Hamlet curses Queen Gertrude for being accountable for his incapability to be devoted to Ophelia. His mother's dealings have caused Hamlet to regard all women in a diverse light since she has taken away his purity and affection for women. After Polonius is killed by Hamlet, he tries Queen Gertrude to make out if she is aware of the murder. Polonius was Queen Gertrude's father, and both Hamlet and the audience appear to be contented she was not part of that knowledge and discovery. Hamlet makes it his work to let Queen Gertrude know about the secret of her new husband, about the death of King Hamlet. On the other hand, he is intermittent by the ghost who cautions Hamlet to stop letting his mother know. Hamlet is told by the ghost to be more concerned with revenge on King Claudius, which is supposed to be faster (Dover, 248).
Throughout this scene, Queen Gertrude is incapable of seeing her dead husband, (was unable to see the 'gracious figure' of her husband) as implied in the Elizabethan times. This was so, as her eyes are made blind by the infidelity she had done (Dover, 254). The ghost embezzles away from the cabinet when he recognizes that Queen Gertrude is unable to see him. This in turn increases hatred between Hamlet and Queen Gertrude, as he felt the same denial when Ophelia abandoned him. At this moment he undergoes his father's sorrow as a son and as a lover to Ophelia (Dover, 255). It was disturbing to see his father cast off by the Queen Gertrude, in the same way he was abandoned by Ophelia.
Understanding Hamlet's extreme dislike toward Queen Gertrude is fundamental in comprehending on his relationship with Ophelia. This provides an insight into his handling of Ophelia and other women. Hamlet believes that Ophelia did not care for him with the affection and esteem she should have done. It is fact that Ophelia and Hamlet were in love with each other, as shown in the beginning of the play, Ophelia is told by her father to stay away from Hamlet, who understandably become upset and disorientated when Ophelia breaks their relationship with no justification.
The audience of the play does not see the next relations with Ophelia and Hamlet but Ophelia is heard telling her father about Hamlet's anguish, making them to both to think that Hamlet is nuts, thus falling for his scheme. According to Ophelia, Hamlet's manifestation was one of a crazy person. She explained for her father the duration he resided her in bedroom and said "He raised a sigh so piteous and profound as it did seem to shatter all his bulk, and end his being. That done, he lets me go, and with his head over his shoulder turned, he seemed to find his way without his eyes, for out a door he went without their help, and to the last bended their light on me." (Shakespeare & Hoy, 27).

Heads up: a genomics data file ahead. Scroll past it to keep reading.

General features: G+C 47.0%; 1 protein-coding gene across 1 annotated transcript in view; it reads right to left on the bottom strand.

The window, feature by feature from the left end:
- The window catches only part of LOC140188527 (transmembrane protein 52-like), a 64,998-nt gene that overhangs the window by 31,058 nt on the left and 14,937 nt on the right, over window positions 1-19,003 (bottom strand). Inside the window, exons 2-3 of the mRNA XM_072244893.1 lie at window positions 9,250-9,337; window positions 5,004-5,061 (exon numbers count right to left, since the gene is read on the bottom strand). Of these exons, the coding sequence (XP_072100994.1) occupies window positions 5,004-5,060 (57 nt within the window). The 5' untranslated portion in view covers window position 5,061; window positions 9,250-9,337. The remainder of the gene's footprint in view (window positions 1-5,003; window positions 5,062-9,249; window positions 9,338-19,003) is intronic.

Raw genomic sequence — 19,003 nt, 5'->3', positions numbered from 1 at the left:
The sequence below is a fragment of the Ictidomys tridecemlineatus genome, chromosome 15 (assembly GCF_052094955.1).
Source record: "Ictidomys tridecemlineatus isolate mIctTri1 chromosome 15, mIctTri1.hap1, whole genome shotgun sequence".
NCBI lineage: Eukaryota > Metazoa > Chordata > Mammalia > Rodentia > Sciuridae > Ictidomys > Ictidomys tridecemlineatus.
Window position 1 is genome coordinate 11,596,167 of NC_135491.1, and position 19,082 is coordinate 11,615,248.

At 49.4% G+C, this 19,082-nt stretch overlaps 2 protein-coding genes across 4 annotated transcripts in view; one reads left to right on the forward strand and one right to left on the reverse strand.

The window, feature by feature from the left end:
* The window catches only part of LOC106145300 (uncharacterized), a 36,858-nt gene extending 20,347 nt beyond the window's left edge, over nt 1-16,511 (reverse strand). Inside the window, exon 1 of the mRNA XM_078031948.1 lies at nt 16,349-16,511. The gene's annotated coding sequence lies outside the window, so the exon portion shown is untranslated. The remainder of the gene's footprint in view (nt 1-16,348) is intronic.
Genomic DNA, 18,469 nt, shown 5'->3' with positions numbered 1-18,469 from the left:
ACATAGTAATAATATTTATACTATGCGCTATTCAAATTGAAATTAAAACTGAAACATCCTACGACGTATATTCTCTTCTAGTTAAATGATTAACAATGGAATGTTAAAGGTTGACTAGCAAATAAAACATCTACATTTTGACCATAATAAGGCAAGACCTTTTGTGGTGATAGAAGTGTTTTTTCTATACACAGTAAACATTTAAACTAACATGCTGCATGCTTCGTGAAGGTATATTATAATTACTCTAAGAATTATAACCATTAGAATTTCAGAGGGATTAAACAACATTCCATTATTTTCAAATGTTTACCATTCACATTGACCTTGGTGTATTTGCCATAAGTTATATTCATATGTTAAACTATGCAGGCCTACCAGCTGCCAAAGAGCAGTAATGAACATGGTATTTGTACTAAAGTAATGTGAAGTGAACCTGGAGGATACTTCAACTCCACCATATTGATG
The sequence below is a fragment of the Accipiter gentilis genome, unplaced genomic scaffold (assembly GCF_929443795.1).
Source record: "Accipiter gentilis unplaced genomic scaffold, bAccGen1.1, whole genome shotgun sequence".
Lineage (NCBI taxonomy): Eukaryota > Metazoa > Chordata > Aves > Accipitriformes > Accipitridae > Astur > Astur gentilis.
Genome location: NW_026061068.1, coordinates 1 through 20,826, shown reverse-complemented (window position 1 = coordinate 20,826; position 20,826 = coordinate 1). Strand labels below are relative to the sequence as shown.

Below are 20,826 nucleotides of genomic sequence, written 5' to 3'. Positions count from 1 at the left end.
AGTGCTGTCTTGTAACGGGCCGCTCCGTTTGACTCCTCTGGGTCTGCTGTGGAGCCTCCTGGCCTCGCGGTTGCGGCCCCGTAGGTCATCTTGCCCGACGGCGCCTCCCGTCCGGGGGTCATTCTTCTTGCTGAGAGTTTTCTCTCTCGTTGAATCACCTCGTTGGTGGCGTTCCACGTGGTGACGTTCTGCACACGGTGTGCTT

Hamlet turns up to Ophelia on the edge of a collapse, partly grounded by Queen Gertrude's infidelities. When Hamlet turns to Ophelia for support, his mother's lessons are toughened and throughout her dealings, Ophelia validates in Hamlet's mentality, that women cannot be trusted completely. Despite pretending to be nuts, Hamlet still loved Ophelia and was distressed by her betrayal (Dover, 111-112).
Even though Ophelia was only following the desires of her father, her actions imply to Hamlet that she cannot be trusted, not even more than Queen Gertrude. In a mysterious way Hamlet is extremely impolite to Polonius, as he ends up referring to him as "bawd," a fishmonger, and his daughter a whore in Act II (Dover, 105). This is the dropped lover communicating in this scene more so than the crazy man Hamlet is acting to be one.
Hamlet's fury intensifies toward Ophelia when he hears of the King Claudius, Queen Gertrude and Polonius' scheme of using Ophelia to determine if he is really crazy because the love he has for her. Just wanting to delight the royalty and her father, Poor Ophelia enters into the deal, but sadly over indulges in her assigned role during the time with Hamlet. Ophelia nervously rushes into her role at the start of their conversation. She did not even greet him before receiving gifts. Although Hamlet declare not to have issued any gift, and it is seen and acknowledged from her speech: " My honored lord, you know right well you did, and with them words of so sweet breath composed as made the things more rich.
Their perfume lost, take these again, for to the noble mind rich gifts wax poor when givers prove unkind, there, my lord." (Shakespeare & Hoy, 45). Hamlet calls Ophelia a liar after listening to her speech and connecting with what he had heard them planning. Hamlet seems to be discussing about women in broad when he says that a "wise man knows what a monster a woman can make of them." (Lewis, 86). His cruelty is seen to all women, as he sees them to be same all the time, and that they cannot be trusted.